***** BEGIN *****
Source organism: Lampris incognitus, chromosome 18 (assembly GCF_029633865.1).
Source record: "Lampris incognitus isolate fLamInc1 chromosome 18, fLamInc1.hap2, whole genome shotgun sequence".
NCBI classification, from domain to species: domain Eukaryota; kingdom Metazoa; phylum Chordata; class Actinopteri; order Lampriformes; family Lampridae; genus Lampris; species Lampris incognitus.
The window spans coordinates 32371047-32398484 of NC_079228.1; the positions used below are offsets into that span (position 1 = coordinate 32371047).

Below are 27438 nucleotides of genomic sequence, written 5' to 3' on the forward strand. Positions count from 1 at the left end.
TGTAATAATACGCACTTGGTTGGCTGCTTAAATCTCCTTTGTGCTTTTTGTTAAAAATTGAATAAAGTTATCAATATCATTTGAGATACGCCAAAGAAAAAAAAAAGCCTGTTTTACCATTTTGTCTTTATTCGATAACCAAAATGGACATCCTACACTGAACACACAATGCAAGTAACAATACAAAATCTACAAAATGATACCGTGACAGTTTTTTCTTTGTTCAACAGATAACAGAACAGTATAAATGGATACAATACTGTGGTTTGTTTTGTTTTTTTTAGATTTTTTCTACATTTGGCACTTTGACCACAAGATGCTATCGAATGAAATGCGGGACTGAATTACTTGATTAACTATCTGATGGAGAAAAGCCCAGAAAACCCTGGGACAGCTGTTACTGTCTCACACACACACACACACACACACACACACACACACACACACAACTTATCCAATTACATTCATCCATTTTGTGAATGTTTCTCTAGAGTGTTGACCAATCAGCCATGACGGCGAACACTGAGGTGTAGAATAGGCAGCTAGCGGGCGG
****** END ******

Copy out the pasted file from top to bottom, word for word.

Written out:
Source organism: Lampris incognitus, chromosome 18 (assembly GCF_029633865.1).
Source record: "Lampris incognitus isolate fLamInc1 chromosome 18, fLamInc1.hap2, whole genome shotgun sequence".
NCBI classification, from domain to species: domain Eukaryota; kingdom Metazoa; phylum Chordata; class Actinopteri; order Lampriformes; family Lampridae; genus Lampris; species Lampris incognitus.
The window spans coordinates 32371047-32398484 of NC_079228.1; the positions used below are offsets into that span (position 1 = coordinate 32371047).

Below are 27438 nucleotides of genomic sequence, written 5' to 3' on the forward strand. Positions count from 1 at the left end.
TGTAATAATACGCACTTGGTTGGCTGCTTAAATCTCCTTTGTGCTTTTTGTTAAAAATTGAATAAAGTTATCAATATCATTTGAGATACGCCAAAGAAAAAAAAAAGCCTGTTTTACCATTTTGTCTTTATTCGATAACCAAAATGGACATCCTACACTGAACACACAATGCAAGTAACAATACAAAATCTACAAAATGATACCGTGACAGTTTTTTCTTTGTTCAACAGATAACAGAACAGTATAAATGGATACAATACTGTGGTTTGTTTTGTTTTTTTTAGATTTTTTCTACATTTGGCACTTTGACCACAAGATGCTATCGAATGAAATGCGGGACTGAATTACTTGATTAACTATCTGATGGAGAAAAGCCCAGAAAACCCTGGGACAGCTGTTACTGTCTCACACACACACACACACACACACACACACACACACACACACAACTTATCCAATTACATTCATCCATTTTGTGAATGTTTCTCTAGAGTGTTGACCAATCAGCCATGACGGCGAACACTGAGGTGTAGAATAGGCAGCTAGCGGGCGG